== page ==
On Friday morning, 13 others and myself will travel, (via Atlanta, ob-viously) to Nigeria, to spend 10 days working with Samaritan’s Feet, distributing shoes and a message of hope to those less fortunate than most of us.
The trip is the final leg of a long journey, one unique to each member of the team.
If you have read this blog over the years (and I am humbled that you would), you are familiar with my voice and excessive use of exclamations and parentheses (sorry!). By now, you have probably read Andrew’s story as well — the story that started it all — but we’ll both be sharing our stories once again. (Andrew, tomorrow!)
In the week leading up to our departure, I’ll ask other team members to share their experiences with you. Hopefully, we will continue to share our story, as internet access allows, once we arrive and as the week rolls on.
As I write, I’m trying to remember exactly how I came to this point. I remember being asked to help design the “Big Cat,” and then the “Drive” T-shirt, and I remember interviewing Andrew for the feature story on the “Kicks from ‘Cats” shoe drive.
I remember sitting in the room with Morgan Clark (assistant director of marketing, also going on the trip) and delivering the news of 10,000 pairs of shoes being donated by Samaritan’s Feet to Andrew, who was, naturally, overwhelmed.
I remember watching as Davidson fans dropped off shoes by the hundreds at the Butler game and meeting Samaritan’s Feet founder Manny and jokingly telling him of my wish to travel to Nigeria to deliver the shoes. I told my parents that night, too, and my boss, but I still think I was joking.
And yet, somewhere along the way, I became personally invested, and a few weeks, later Morgan and I were having lunch with Bruce Bodman of Samaritan’s Feet to turn in our applications and application fee.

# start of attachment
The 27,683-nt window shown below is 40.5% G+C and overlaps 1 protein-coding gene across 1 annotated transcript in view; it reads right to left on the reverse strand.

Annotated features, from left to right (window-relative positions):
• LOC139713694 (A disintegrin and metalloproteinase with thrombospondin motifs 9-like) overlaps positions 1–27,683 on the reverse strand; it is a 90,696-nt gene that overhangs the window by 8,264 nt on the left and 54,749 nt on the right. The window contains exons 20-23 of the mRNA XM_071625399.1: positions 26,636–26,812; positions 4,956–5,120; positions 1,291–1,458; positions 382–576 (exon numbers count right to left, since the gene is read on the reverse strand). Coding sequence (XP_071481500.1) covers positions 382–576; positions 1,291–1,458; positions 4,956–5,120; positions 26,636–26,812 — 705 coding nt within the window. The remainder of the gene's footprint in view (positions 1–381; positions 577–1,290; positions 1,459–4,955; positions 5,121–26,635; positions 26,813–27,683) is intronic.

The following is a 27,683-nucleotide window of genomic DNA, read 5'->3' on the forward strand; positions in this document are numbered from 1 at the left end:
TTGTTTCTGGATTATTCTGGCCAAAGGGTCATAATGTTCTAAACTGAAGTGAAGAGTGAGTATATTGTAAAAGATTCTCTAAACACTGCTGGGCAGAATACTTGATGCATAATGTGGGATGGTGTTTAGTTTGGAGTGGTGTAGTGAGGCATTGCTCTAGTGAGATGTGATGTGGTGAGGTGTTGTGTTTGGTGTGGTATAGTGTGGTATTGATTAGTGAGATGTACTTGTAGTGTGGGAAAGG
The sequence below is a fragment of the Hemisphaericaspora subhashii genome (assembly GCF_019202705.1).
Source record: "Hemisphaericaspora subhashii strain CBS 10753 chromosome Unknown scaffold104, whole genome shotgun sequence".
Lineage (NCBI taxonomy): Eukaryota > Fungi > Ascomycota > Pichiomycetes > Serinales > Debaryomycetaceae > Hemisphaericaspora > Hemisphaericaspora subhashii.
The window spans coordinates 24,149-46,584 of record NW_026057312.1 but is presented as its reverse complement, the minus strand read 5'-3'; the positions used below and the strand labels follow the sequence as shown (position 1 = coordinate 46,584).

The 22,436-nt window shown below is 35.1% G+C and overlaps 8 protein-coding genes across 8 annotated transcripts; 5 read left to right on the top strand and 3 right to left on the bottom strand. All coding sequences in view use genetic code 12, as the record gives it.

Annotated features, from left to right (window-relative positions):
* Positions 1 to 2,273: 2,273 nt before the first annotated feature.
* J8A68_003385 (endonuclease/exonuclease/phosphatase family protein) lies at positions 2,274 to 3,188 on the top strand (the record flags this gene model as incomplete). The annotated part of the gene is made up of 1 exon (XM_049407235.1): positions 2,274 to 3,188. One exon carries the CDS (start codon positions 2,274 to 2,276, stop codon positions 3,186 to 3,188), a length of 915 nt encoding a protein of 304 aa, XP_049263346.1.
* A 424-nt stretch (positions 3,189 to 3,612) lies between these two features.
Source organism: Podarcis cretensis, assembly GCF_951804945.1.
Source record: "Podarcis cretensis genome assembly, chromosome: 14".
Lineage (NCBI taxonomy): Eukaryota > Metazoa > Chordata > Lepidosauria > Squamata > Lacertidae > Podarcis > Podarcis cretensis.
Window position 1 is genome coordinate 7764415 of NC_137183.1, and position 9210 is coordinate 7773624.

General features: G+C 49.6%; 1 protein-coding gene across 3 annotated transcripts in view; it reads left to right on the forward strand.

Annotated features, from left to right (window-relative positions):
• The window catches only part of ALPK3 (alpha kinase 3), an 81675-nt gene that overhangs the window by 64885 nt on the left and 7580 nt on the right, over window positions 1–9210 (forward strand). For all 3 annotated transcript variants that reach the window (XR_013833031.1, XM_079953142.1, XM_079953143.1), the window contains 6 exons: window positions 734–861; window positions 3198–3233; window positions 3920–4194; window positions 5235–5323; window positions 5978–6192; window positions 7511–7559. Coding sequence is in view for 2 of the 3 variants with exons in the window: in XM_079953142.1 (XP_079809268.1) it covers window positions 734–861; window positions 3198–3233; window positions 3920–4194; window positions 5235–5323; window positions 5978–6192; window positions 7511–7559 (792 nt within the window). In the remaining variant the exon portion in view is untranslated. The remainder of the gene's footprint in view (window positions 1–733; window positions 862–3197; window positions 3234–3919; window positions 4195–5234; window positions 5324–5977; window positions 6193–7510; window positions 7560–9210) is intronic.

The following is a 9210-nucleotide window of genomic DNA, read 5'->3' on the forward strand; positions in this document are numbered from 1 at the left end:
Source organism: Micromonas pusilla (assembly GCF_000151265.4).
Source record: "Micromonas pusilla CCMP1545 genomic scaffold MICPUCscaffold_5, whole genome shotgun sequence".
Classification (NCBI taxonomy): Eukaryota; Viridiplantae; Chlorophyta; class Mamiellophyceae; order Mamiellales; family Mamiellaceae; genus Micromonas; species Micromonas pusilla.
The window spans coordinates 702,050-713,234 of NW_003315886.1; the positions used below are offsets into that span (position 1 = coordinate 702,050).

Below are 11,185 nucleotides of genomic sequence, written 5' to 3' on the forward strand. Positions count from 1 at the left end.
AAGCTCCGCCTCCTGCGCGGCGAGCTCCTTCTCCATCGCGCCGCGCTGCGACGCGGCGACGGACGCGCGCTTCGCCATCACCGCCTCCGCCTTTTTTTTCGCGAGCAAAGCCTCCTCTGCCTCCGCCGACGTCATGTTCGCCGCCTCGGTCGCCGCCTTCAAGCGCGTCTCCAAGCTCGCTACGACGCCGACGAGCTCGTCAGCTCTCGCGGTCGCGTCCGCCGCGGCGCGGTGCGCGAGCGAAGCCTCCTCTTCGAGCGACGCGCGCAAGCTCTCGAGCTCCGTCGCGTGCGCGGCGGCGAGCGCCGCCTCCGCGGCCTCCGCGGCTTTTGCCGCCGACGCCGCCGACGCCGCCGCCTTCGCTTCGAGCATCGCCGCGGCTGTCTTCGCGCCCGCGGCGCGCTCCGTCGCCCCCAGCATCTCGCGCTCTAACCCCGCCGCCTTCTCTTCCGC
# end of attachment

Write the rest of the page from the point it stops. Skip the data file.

Still, there was the matter of raising $3,500, and I honestly don’t think I thought it would happen. But I was overwhelmed by the generosity of so many, especially within the Davidson community, friends, family, co-workers and even complete strangers. And without any stress or sweat, I raised the funds, and in just four short days, it’s really happening. (WE’RE GOING TO AFRICA!)
I’m bringing very few expectations to the trip. I am excited to visit a place I have always wanted to see, though not naïve enough to believe that 10 days in two cities will give me a complete picture of a people or a continent.
I expect to be stretched in lots of ways — mentally, physically, emotionally, spiritually. Already, we’ve been asked to pack for the week in our carry-ons, in order to maximize the amount of supplies we can take in our checked luggage. I know it’s not about me, but if we’ve met, you know that to me, 10 days without a hair dryer is a PRE-TTY big deal. (Sorry in advance).
I expect to fall in love with the children and the culture. Adventurous by nature, I’ll probably eat some things that others will shun, and I’ll definitely do some shopping, hopefully making some quirky finds. We’ve been invited to a wedding the day we arrive, so I expect I’ll do some dancing.
I expect to understand Andrew and Frank more completely after experiencing their hometown and meeting their families.
I expect to learn a little bit more about myself and about my place in the world. I’ve been on missions trips in the past, and I’ve done it all… singing, dancing, children’s shows. But it’s been a long time, and I feel I may be sorely out of practice.
So to this week of no expectations, I bring a willing attitude. And as I leave my hair dryer behind, I don’t really know what to expect (though of my hair in the humidity, I have a pretty good idea).
But I hope that you will come along for the ride. And as always, thanks for reading.
Related Posts : Men's Basketball,
Signed Sealed Delivered